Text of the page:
ByMark S. Goodman
"What does your local economic development agency do?" In the public's eye, economic developers are viewed as community marketers, but there is so much more we're supposed to be doing. Economic developers' missions generally align with support of business development (attraction, creation, retention, and expansion of business and industry), which will also include those factors impacting business development—addressing workforce, housing, primary education, and quality of living issues and opportunities, among others. Clearly, it's about both preparing and promoting communities as great places to live, work, play and invest.
To accomplish this, the economic developer must work within a realm that is both art and science. So, marketing just may be an art form. However, measuring the local economy one chooses to market and that economy's opportunities for new and existing business is very much a science! Perhaps this (social) science aspect of the job is understood the least, even among some economic developers. This article will focus on some of the practical methods that have proven most effective in measuring economic realities, and that effectively support efforts to convey local and regional strategies and decision-making. Specifically, retail analysis (identifying a community's market area and the dollars it is capturing or losing) and economic impact analysis (measuring the worth of a company or program to a community or region in terms of jobs, income and revenues) will be discussed.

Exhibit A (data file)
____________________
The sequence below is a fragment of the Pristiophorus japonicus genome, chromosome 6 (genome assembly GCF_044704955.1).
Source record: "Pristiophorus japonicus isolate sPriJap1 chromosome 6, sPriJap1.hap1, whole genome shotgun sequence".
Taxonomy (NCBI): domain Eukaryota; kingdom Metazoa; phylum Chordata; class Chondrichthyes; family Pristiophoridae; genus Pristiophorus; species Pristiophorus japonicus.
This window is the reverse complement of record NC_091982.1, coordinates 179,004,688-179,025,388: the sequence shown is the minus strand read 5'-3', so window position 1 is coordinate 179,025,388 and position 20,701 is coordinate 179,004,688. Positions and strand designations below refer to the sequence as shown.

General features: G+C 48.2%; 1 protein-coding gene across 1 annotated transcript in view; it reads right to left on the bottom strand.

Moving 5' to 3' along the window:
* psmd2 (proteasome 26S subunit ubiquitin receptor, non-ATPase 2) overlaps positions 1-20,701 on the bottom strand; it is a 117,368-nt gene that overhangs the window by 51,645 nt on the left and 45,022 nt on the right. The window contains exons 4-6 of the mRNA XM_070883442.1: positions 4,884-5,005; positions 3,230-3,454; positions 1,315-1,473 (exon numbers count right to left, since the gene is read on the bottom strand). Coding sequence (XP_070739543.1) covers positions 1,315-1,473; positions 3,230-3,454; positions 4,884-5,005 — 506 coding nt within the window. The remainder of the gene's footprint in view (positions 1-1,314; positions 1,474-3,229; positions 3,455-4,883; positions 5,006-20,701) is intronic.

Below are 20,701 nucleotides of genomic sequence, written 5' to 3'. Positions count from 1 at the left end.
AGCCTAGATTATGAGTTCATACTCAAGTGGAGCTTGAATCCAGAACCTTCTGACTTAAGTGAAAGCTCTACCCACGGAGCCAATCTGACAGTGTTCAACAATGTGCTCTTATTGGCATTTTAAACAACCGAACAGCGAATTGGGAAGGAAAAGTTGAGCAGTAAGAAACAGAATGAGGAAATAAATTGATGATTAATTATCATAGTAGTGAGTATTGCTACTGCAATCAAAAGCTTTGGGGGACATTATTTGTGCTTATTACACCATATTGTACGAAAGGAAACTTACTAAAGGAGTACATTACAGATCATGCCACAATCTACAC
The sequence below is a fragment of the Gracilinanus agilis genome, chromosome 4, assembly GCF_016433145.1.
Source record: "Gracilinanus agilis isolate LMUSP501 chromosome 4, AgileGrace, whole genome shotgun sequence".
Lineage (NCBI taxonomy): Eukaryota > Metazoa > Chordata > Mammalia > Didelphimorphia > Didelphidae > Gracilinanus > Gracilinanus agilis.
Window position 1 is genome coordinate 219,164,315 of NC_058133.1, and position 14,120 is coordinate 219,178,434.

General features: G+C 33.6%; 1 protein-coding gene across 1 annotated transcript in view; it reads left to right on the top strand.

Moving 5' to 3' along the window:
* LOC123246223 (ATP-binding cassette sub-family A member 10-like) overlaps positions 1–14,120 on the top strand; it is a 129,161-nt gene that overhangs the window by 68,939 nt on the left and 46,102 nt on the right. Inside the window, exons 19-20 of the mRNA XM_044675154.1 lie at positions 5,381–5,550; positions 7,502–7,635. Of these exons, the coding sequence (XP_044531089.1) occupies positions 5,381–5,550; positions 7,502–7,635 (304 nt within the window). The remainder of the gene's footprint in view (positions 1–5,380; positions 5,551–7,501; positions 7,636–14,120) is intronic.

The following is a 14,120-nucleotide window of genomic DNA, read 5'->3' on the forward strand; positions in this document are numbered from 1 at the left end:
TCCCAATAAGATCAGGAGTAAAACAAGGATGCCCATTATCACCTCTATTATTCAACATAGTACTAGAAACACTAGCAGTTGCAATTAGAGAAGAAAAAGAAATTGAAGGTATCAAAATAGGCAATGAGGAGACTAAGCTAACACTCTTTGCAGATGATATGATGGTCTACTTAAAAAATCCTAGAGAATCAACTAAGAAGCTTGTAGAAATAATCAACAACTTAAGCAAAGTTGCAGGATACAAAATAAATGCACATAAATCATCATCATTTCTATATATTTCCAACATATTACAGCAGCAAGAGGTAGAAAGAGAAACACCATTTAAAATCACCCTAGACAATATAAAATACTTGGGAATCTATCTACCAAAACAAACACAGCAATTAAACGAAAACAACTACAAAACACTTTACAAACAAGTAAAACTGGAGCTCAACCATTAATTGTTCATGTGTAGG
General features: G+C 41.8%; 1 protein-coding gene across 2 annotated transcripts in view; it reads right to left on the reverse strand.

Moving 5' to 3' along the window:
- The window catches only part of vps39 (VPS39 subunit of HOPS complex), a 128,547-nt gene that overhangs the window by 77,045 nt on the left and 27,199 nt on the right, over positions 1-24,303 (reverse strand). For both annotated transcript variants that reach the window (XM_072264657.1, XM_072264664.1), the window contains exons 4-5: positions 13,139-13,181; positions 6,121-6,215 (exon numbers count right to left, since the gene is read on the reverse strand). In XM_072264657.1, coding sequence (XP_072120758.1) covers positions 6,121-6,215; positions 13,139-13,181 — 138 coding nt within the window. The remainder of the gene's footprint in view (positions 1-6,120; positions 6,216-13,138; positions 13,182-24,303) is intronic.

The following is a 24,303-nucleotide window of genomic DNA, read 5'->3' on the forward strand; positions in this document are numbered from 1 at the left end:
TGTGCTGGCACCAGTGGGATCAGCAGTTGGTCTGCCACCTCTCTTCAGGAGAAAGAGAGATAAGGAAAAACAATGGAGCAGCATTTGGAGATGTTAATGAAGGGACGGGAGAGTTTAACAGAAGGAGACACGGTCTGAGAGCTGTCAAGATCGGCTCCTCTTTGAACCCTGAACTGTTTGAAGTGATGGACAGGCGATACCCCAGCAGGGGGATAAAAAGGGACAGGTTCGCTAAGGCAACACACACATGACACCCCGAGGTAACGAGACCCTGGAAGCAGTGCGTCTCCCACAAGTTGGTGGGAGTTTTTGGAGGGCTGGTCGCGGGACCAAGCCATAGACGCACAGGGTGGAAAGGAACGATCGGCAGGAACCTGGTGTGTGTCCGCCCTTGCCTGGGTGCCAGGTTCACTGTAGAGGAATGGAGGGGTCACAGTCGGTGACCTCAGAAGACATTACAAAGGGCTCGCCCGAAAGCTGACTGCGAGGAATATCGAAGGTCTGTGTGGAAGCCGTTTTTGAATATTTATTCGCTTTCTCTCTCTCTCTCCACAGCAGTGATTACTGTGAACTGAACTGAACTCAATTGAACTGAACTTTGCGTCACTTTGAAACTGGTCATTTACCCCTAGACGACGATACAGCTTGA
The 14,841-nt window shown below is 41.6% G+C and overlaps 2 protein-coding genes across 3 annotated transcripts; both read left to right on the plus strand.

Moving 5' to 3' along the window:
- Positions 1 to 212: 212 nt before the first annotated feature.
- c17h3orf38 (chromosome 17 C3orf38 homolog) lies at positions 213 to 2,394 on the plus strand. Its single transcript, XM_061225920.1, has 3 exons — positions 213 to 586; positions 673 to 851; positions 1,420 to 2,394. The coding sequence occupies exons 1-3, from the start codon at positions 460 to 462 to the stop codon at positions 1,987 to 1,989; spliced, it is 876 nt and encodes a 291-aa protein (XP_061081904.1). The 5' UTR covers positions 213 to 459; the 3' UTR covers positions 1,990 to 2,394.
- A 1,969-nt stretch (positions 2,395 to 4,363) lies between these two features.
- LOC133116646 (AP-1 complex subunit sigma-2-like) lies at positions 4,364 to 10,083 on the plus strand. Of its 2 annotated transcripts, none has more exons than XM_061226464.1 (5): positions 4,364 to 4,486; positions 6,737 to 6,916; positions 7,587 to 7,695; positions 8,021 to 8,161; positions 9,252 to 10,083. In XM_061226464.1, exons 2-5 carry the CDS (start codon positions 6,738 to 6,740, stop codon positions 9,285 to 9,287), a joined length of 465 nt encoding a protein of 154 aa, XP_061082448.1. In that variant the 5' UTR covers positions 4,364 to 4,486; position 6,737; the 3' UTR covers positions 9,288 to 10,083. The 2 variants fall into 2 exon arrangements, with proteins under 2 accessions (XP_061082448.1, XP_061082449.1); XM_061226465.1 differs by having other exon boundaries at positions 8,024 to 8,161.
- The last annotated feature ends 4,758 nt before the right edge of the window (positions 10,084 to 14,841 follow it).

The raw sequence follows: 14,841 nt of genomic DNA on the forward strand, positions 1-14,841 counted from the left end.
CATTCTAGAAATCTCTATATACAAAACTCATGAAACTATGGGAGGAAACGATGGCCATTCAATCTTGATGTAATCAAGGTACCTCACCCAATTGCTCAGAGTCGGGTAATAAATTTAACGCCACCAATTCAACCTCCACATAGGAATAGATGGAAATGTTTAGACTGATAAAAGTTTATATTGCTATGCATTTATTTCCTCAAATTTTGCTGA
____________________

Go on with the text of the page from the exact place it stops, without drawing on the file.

I have been increasingly involved in assisting communities in retail analysis and working with mayors, Main Street programs or local economic developers. Retail activity indicates economic well-being in those communities dependent on the sales tax. Additionally, as an economic sector, retail and service are absolutely crucial to a community for several reasons. First, they are jobs creators or maintainers. Second, the sales tax collections generated from local retailers are critical to maintaining and growing communities. Third, the availability of products and services wanted and needed by consumers is a quality-of-living pillar for communities. Retail selection gives residents incentive and opportunity to spend their money locally, making them less likely to move outside the community, either to shop or to relocate totally to an area with greater amenities and retail options.
I find that the best place to start is in the measurement of a community's market or "trade area." Where are shoppers coming from? Where should they be coming from? If a community's retail and service establishments have customers, they have a trade area.
There is nothing more accurate than a properly conducted survey to assess a trade area. The survey can be as simple as collecting, organizing and mapping the ZIP codes of the customers supporting local businesses. National chain stores use this method, and we can do the same thing as the big retailers by organizing with local businesses to conduct a trade area survey. In fact, having local businesses participate in a survey is a terrific program concept for a chamber of commerce and its participating businesses.
Another method for measuring trade-area boundaries includes the use of models. Some models measure a market for a community based on travel time. For instance, a trade area might be measured as a 20-minute drive time from the city. Other models measure retail gravity by calculating trade-area boundaries based on the distance to competitive markets and the size of the local market relative to competitors, either in terms of population or volume of existing retail activity. Figure 1 provides an example of a gravity model measuring the trade area of the city of Blytheville, Ark.